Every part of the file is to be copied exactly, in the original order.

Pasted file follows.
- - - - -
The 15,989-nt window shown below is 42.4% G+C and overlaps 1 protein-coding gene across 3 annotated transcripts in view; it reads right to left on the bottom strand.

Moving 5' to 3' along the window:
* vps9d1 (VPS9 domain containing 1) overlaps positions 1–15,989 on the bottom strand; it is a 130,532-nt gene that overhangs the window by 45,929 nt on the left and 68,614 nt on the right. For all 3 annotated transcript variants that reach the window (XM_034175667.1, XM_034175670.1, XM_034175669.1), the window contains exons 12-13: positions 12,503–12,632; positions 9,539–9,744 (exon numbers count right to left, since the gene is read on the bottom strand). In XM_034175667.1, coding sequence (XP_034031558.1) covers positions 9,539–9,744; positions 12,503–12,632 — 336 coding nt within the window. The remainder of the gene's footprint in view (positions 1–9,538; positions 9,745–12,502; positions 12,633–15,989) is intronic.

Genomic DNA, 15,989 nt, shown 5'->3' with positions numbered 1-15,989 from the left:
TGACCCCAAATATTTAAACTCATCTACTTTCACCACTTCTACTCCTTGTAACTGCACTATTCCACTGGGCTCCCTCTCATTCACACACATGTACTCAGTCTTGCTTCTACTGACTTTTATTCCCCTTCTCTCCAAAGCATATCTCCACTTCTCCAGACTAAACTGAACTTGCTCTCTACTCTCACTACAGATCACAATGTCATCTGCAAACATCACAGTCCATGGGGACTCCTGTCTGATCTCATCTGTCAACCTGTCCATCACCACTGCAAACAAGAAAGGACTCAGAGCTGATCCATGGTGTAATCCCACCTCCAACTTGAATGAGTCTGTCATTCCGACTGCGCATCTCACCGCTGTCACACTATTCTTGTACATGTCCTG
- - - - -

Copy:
The 15,989-nt window shown below is 42.4% G+C and overlaps 1 protein-coding gene across 3 annotated transcripts in view; it reads right to left on the bottom strand.

Moving 5' to 3' along the window:
* vps9d1 (VPS9 domain containing 1) overlaps positions 1–15,989 on the bottom strand; it is a 130,532-nt gene that overhangs the window by 45,929 nt on the left and 68,614 nt on the right. For all 3 annotated transcript variants that reach the window (XM_034175667.1, XM_034175670.1, XM_034175669.1), the window contains exons 12-13: positions 12,503–12,632; positions 9,539–9,744 (exon numbers count right to left, since the gene is read on the bottom strand). In XM_034175667.1, coding sequence (XP_034031558.1) covers positions 9,539–9,744; positions 12,503–12,632 — 336 coding nt within the window. The remainder of the gene's footprint in view (positions 1–9,538; positions 9,745–12,502; positions 12,633–15,989) is intronic.

Genomic DNA, 15,989 nt, shown 5'->3' with positions numbered 1-15,989 from the left:
TGACCCCAAATATTTAAACTCATCTACTTTCACCACTTCTACTCCTTGTAACTGCACTATTCCACTGGGCTCCCTCTCATTCACACACATGTACTCAGTCTTGCTTCTACTGACTTTTATTCCCCTTCTCTCCAAAGCATATCTCCACTTCTCCAGACTAAACTGAACTTGCTCTCTACTCTCACTACAGATCACAATGTCATCTGCAAACATCACAGTCCATGGGGACTCCTGTCTGATCTCATCTGTCAACCTGTCCATCACCACTGCAAACAAGAAAGGACTCAGAGCTGATCCATGGTGTAATCCCACCTCCAACTTGAATGAGTCTGTCATTCCGACTGCGCATCTCACCGCTGTCACACTATTCTTGTACATGTCCTG